According to Rachels, the United States has faced many terrorist attacks over the years, and this threatens national security extremely. The government together with all other security stakeholders have formulated strategies to defeat terrorism. After the September 11 terrorist attacks, it became abundantly clear to the United States government that terrorism was their biggest security threat. Rachels continues to emphasize that national security stakeholders should be careful not to employ torture while dealing with terror suspects. It is a fact that, torture is an act that causes severe pain to an individual. Furthermore, torture is a violation of basic human rights, and the United States government has continuously used it to punish and interrogate terror suspects. Rachels opposes the use of torture due to its exceptionally high levels of inefficiency and due to the risk of increased levels of torture in the end (Rachels, 183).
The United States of America has always justified its reasons for going to war with terror states and terror suspects. This war has led to the controversial topic of torture that prisoners of war and terrorism face. Many arguments have arisen over the legality of torture, the moral justification, and the actions that constitute torture. Currently in the war against terror, all the individuals who participate in the war get permission to engage in war without any justifications. They are free to take whatever action they find necessary to fight terrorism without any limitations. These terrorists are in many cases extremists, and they do not fear death or extreme pain. Therefore, new ways such as torture are necessary to conquer these fearless enemies. The use of torture to conquer these enemies in the war against terror is a serious disrespect and infringement of human rights. During the Geneva Convention, a panel of investigators discovered that the United States had been violating laws that protect human beings during interrogations (Rachels, 30).
People who have survived torture relay horrifying tales of their experience in captivity. Many undergo serious physical, mental, and psychological trauma even after their ordeal. Al Qaeda suspects such as Khalid Sheik Mohammed have gone through torture in the hands of interrogators, many of whom are military men. These terror suspects have no access to basic needs such as food, shelter, light, water, and clothing. They may also be exposed to extremely cold or hot environments and at times even forced to place themselves in uncomfortable positions. The United States government detains terror suspects and tortures them in detention camps such as Guantanamo Bay. Despite these facts, the government has continually defended its actions claiming that there are no violations of international law while treating detainees (Rachels, 190).
National security continues to claim that it is its responsibility to ensure that citizens at home and abroad are safe from any form of danger. Ordinary citizens are slowly been made to believe that torture is a normal process that ensures effective results. They slowly convince them that torture and other violations are all a means of ensuring and maintaining security. Rachels hopes that the government and all security stakeholders will quickly realise that the use of torture in the war against terror is also an act of terrorism. He continues to emphasize that social justice is an essential tool for the well-being of society. Rachels tries to investigate the legal and ethical implications due to the misconduct of the military in Guantanamo and Abu Ghraib with the use of torture. It is a fact that, when a government agrees to employ torture, it losses its moral standing. Any government that uses torture to obtain information is not any different from the terrorists who cause serious harm. However, Rachels admits that the government of the United States has rightfully used torture in extreme cases. This is in cases where a suspect has vital information that could prevent deadly events from happening. Despite these facts, he continues to argue that the problem comes up when it becomes extremely difficult to determine when not to use torture (Rachels, 191).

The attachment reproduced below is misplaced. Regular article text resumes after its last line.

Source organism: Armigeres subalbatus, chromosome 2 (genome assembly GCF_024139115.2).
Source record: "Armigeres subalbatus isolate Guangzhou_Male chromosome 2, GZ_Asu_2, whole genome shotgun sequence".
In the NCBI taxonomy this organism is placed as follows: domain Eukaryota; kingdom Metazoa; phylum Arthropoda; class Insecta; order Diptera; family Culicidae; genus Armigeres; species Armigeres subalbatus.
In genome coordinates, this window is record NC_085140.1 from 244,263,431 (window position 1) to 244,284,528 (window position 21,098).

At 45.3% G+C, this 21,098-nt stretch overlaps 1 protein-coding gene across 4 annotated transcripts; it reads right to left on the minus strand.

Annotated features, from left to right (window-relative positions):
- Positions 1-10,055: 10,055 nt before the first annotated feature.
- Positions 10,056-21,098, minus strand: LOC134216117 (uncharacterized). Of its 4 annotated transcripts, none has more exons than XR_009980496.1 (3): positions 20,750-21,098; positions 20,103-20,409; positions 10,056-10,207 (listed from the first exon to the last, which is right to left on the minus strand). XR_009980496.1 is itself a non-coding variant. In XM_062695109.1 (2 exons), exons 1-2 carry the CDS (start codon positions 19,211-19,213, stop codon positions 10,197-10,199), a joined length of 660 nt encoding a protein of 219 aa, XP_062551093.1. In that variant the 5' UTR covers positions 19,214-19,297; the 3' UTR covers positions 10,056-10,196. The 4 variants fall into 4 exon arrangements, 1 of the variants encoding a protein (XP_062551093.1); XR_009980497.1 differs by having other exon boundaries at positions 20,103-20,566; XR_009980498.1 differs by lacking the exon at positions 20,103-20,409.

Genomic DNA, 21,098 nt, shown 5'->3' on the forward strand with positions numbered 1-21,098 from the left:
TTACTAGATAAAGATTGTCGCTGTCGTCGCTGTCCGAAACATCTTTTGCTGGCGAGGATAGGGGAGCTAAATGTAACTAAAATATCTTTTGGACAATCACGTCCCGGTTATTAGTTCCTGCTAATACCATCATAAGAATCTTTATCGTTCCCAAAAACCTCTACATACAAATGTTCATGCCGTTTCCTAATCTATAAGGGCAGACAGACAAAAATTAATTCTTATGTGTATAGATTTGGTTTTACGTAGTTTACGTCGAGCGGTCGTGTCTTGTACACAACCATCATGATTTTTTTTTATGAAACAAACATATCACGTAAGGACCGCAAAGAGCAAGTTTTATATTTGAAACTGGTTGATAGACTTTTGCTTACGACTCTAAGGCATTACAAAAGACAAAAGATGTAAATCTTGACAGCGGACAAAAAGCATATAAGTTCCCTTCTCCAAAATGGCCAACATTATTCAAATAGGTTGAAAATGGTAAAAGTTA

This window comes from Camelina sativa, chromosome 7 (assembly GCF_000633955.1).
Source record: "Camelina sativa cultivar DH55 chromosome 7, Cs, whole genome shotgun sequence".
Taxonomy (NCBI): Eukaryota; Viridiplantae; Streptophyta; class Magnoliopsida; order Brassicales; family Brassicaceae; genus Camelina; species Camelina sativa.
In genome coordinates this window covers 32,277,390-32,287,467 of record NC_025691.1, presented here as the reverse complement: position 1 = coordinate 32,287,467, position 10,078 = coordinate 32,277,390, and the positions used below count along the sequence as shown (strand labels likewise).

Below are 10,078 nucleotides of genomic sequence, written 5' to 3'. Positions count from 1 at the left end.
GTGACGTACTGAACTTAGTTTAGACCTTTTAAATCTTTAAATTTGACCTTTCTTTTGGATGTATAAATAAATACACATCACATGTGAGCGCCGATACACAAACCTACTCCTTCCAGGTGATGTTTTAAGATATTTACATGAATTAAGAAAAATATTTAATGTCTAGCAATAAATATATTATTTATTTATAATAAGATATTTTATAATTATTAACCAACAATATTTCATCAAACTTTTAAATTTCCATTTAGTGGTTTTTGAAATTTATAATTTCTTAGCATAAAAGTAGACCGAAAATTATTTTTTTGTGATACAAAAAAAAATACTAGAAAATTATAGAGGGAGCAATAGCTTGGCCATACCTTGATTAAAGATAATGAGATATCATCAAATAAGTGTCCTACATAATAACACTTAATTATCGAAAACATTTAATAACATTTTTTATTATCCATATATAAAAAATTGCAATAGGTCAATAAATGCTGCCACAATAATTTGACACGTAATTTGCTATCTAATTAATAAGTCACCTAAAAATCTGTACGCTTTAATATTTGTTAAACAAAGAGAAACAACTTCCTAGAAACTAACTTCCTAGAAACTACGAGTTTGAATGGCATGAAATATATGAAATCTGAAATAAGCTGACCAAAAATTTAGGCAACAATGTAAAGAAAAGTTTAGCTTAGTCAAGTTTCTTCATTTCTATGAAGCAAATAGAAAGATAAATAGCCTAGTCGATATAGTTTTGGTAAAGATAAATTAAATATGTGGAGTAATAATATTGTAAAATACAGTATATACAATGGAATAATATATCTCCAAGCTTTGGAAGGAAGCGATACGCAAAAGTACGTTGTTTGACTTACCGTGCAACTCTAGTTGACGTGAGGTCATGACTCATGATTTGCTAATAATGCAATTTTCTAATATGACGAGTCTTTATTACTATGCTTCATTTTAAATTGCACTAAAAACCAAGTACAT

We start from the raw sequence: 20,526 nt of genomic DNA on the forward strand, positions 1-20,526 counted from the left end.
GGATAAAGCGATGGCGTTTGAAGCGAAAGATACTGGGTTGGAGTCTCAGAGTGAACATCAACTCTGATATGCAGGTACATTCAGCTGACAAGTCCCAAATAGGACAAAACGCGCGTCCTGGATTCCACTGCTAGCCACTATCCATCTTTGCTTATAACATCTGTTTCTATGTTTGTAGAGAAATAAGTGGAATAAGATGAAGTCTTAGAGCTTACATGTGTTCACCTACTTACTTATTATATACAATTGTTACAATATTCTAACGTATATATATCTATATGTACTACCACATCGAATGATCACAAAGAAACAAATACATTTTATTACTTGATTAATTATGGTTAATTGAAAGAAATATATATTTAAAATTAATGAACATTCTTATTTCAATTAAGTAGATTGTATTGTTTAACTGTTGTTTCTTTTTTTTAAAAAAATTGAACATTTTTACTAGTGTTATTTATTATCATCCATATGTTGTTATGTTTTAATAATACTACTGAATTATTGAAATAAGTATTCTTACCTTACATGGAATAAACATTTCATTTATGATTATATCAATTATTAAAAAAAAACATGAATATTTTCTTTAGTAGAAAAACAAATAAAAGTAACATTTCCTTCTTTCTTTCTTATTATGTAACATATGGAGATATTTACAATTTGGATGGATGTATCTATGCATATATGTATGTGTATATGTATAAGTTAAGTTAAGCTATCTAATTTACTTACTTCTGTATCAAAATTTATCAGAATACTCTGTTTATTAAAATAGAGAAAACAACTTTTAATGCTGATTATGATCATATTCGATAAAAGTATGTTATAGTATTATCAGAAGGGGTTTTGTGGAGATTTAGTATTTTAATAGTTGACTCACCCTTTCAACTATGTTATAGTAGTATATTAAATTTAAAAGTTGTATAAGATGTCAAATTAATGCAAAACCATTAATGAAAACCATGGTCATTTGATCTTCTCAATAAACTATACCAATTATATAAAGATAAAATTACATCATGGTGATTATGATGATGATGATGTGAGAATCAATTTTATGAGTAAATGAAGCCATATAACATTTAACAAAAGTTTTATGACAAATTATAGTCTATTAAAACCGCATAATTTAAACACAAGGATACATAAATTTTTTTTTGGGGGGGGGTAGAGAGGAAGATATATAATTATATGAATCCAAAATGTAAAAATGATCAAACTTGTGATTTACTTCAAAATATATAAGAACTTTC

The war on terrorism is tremendously significant since it ensures that citizens both at home and abroad are living in a safe environment. This war should consider the human rights of all individuals and ensure that they uphold ethics and morality. The government should ensure that suspects of terror acts are not tortured in the attempt of getting information. The government should put in place policies and strategies to deal with all types of suspects. The government should ensure that they appropriately enforce the law against torture while ensuring that they handle extremely dangerous cases properly. The government should also make it abundantly clear to the public that the war on terrorism does not require the use of torture. The government and all security stakeholders should also remember that we could not win wars by always fighting but rather with peaceful measures.
Rachels, James. The right thing to do: Basic readings in moral philosophy. New York: McGraw-hill, 2007.